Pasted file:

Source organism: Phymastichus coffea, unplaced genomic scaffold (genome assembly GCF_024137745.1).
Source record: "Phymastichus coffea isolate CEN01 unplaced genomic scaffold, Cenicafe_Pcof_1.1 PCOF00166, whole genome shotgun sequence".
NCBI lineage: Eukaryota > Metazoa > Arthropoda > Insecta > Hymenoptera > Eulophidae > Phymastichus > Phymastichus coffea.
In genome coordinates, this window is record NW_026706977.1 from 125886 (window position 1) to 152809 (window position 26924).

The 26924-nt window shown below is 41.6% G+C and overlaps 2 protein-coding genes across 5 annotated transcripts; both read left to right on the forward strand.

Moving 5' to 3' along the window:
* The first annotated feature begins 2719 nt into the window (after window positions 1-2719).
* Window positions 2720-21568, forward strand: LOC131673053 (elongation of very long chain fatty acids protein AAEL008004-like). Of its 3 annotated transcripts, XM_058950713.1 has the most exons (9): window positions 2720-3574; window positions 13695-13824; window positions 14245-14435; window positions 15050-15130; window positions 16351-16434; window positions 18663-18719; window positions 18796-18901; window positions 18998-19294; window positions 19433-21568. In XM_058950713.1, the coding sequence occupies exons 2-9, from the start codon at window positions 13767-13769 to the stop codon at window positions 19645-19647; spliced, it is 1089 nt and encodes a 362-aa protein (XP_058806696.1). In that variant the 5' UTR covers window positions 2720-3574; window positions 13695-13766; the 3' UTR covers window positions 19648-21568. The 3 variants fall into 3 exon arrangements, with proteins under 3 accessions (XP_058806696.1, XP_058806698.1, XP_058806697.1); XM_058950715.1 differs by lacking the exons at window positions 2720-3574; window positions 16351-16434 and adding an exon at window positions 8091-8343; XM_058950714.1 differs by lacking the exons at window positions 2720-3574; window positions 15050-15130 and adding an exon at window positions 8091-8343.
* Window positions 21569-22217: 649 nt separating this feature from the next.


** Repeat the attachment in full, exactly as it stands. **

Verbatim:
Source organism: Phymastichus coffea, unplaced genomic scaffold (genome assembly GCF_024137745.1).
Source record: "Phymastichus coffea isolate CEN01 unplaced genomic scaffold, Cenicafe_Pcof_1.1 PCOF00166, whole genome shotgun sequence".
NCBI lineage: Eukaryota > Metazoa > Arthropoda > Insecta > Hymenoptera > Eulophidae > Phymastichus > Phymastichus coffea.
In genome coordinates, this window is record NW_026706977.1 from 125886 (window position 1) to 152809 (window position 26924).

The 26924-nt window shown below is 41.6% G+C and overlaps 2 protein-coding genes across 5 annotated transcripts; both read left to right on the forward strand.

Moving 5' to 3' along the window:
* The first annotated feature begins 2719 nt into the window (after window positions 1-2719).
* Window positions 2720-21568, forward strand: LOC131673053 (elongation of very long chain fatty acids protein AAEL008004-like). Of its 3 annotated transcripts, XM_058950713.1 has the most exons (9): window positions 2720-3574; window positions 13695-13824; window positions 14245-14435; window positions 15050-15130; window positions 16351-16434; window positions 18663-18719; window positions 18796-18901; window positions 18998-19294; window positions 19433-21568. In XM_058950713.1, the coding sequence occupies exons 2-9, from the start codon at window positions 13767-13769 to the stop codon at window positions 19645-19647; spliced, it is 1089 nt and encodes a 362-aa protein (XP_058806696.1). In that variant the 5' UTR covers window positions 2720-3574; window positions 13695-13766; the 3' UTR covers window positions 19648-21568. The 3 variants fall into 3 exon arrangements, with proteins under 3 accessions (XP_058806696.1, XP_058806698.1, XP_058806697.1); XM_058950715.1 differs by lacking the exons at window positions 2720-3574; window positions 16351-16434 and adding an exon at window positions 8091-8343; XM_058950714.1 differs by lacking the exons at window positions 2720-3574; window positions 15050-15130 and adding an exon at window positions 8091-8343.
* Window positions 21569-22217: 649 nt separating this feature from the next.